The Spin: What to know coming off the first weekend of fantasy baseball action

Jack Flaherty #9 of the Detroit Tigers

Weekend baseball is a classic, beloved tradition. But there can be a lot for a fantasy manager to take in coming off so much action. But don't worry — Scott Pianowski is here to put his Spin on what we need to know moving forward.

The Spin check-in coming off the weekend. (Banner by Taylor Wilhelm/Yahoo Sports)
The Spin check-in coming off the weekend. (Banner by Taylor Wilhelm/Yahoo Sports)

So you were heading into your fantasy draft and thinking about what pitching staffs to target. "Okay, the Dodgers are loaded, those Mariners sure look good, maybe I can get a few Braves. Do I want to wait and see on some of the Rangers? Maybe their stars can come back in the second half of the year."

And there were the Red Sox, hiding in plain sight. Maybe Boston's rotation was the steal of the draft.

Did we undermine the Red Sox rotation in fantasy drafts?

The Red Sox had to settle for a four-game split at Seattle for the opening series, but you couldn't fault Boston's starting pitching — it was fantastic. Collectively, the four Boston starters combined for 22 innings, 14 hits allowed, four earned runs. There was one walk. There were 27 strikeouts. That's a 1.64 ERA, a 0.68 WHIP, a .177 batting average against. Wiffle ball stats.

Other staffs hit the ground running, of course. The Kansas City rotation, of all groups, posted an ERA under 1. The Orioles starting staff collected the same 27 strikeouts and one walk that the Red Sox posted. Alas, those teams offered destination fantasy picks in March. Most of the Boston hurlers were seen as back-fill options, afterthoughts.

This is where the hiding-in-plain-sight angle kicks in. Maybe those Boston pitchers had stronger cases than we recognized. Kutter Crawford's breakout looked real last year when he posted a 3.83 FIP and better than a strikeout per inning. Nick Pivetta tinkered with his approach and was very good in the second half (3.30 ERA, 0.96 WHIP). Brayan Bello has worked with Pedro Martínez and has always been seen as an upside arm. Garrett Whitlock had an outstanding spring training (22 strikeouts, three walks, 2.49 ERA, 0.88 WHIP), emphatically stamping his name on a rotation spot.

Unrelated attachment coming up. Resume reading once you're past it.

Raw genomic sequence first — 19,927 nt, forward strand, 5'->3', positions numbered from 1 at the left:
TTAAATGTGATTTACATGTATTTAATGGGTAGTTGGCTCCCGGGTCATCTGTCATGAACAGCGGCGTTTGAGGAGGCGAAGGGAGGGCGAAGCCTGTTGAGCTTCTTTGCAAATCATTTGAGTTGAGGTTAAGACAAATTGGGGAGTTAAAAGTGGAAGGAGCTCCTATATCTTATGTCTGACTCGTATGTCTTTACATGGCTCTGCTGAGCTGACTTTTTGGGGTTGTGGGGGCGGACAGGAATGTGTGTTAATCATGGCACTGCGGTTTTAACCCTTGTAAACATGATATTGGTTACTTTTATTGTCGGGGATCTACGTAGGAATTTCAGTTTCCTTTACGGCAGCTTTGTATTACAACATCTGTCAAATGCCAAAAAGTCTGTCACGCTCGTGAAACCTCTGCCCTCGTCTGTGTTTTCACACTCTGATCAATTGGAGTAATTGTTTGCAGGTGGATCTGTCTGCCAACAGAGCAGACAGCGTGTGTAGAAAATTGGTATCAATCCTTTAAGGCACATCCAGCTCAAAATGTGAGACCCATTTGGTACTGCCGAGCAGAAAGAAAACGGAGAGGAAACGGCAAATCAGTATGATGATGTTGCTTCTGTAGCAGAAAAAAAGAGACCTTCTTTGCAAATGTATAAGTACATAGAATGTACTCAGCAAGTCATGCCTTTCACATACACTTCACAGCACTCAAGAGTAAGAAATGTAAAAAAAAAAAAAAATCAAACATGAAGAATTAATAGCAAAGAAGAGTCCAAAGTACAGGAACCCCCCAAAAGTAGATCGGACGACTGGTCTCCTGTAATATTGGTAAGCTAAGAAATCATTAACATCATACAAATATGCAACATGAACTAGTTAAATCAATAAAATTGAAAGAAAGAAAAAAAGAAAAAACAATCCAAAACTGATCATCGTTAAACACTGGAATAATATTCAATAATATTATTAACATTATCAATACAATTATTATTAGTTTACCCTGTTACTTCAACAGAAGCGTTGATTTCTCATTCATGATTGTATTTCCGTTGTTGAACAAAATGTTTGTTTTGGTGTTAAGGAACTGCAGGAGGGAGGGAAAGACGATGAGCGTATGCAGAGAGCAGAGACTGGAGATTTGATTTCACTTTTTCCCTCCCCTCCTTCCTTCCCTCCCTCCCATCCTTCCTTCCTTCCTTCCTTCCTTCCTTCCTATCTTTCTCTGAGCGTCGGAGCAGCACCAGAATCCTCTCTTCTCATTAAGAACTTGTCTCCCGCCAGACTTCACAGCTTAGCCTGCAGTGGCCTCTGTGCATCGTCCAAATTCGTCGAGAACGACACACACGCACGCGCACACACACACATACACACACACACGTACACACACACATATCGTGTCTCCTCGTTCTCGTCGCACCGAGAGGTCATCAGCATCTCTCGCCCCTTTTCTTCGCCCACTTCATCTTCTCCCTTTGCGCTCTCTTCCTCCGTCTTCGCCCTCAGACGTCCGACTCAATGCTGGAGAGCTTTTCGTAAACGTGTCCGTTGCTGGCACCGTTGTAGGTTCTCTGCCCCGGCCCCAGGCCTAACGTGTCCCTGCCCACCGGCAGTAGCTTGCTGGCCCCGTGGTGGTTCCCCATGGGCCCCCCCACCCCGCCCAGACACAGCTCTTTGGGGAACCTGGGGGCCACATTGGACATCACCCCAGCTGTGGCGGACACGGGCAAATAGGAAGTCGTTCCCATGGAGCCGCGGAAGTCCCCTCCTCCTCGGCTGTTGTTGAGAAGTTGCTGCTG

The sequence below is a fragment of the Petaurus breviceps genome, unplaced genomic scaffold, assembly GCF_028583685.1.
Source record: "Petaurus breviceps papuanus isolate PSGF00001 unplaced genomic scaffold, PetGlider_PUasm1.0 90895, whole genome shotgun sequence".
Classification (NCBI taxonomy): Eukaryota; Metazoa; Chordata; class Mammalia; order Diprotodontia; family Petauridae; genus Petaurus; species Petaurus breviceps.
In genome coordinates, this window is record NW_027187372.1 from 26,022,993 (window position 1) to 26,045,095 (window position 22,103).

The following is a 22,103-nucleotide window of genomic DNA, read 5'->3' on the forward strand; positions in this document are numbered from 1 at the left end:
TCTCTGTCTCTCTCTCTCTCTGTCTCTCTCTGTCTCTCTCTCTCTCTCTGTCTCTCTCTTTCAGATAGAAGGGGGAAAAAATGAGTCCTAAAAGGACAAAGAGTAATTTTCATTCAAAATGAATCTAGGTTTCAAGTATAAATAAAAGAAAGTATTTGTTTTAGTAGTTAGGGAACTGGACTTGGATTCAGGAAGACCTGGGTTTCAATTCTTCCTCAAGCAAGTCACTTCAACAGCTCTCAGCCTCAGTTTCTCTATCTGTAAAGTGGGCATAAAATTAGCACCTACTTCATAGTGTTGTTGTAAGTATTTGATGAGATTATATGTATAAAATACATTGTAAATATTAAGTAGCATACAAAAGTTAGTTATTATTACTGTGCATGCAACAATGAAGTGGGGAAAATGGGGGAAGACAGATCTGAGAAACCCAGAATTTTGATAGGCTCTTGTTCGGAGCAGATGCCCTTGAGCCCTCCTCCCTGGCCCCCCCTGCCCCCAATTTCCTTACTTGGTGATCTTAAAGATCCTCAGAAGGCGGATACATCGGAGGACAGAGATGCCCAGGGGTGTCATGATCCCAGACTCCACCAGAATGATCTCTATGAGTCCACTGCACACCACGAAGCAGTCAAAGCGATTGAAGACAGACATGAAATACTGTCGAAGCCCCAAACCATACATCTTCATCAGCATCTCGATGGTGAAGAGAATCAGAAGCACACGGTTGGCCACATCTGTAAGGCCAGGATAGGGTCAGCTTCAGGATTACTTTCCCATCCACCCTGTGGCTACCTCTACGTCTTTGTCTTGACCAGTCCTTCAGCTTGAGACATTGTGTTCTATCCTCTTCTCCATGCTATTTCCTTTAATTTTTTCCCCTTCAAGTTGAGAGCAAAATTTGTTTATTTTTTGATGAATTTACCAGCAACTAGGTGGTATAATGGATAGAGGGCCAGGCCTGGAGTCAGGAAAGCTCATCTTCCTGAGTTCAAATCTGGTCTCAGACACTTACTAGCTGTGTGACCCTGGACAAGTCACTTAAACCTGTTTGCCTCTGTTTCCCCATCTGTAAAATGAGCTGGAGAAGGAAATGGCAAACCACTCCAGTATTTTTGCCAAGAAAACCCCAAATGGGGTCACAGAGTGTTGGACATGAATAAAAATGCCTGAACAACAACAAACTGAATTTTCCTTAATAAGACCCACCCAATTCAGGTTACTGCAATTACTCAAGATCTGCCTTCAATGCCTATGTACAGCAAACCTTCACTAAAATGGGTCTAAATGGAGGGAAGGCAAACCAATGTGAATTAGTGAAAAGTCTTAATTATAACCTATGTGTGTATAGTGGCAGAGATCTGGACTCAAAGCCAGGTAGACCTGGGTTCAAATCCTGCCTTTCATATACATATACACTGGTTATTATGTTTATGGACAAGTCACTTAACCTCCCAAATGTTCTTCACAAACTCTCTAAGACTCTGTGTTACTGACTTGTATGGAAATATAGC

And maybe pitching coach Andrew Bailey is one of the heroes here. He saw plenty of pupils improve during his three years as the San Francisco pitching coach; he joined the Red Sox this year. Bailey isn't far removed from his own fantasy relevance, collecting 95 saves during an eight-year career. He was an All-Star with Oakland in 2009 and 2010.

The Red Sox also have a much better defense this year. Right fielder Tyler O'Neill has a couple of Gold Gloves on his resume. Trevor Story is healthy again, a marked upgrade over Enrique Hernández and others at shortstop. Ceddanne Rafaela has an impressive defensive reputation; he's taking over in center field.

The fantasy market has come around to the Boston rotation, even if the first week was needed in some instances. Whitlock is the only member of the front four that's carrying a low roster tag in Yahoo; he's at 33%. And an opening series at Seattle was a perfect draw, confidently pitching in a park that suffocates offense. Fenway Park, of course, is a batter's best friend.

Still, we know that K/BB ratio is a stat that stabilizes quickly. It's certainly too soon to say for sure that Boston's rotation is going to be a season-long win, but it won't take that much longer before we can accept these stats with full confidence. In the meantime, let's enjoy this Boston rotation up against some daisy matchups. The Red Sox play six games this week against unthreatening lineups; three games at Oakland, three games in Anaheim. That's good work if you can get it.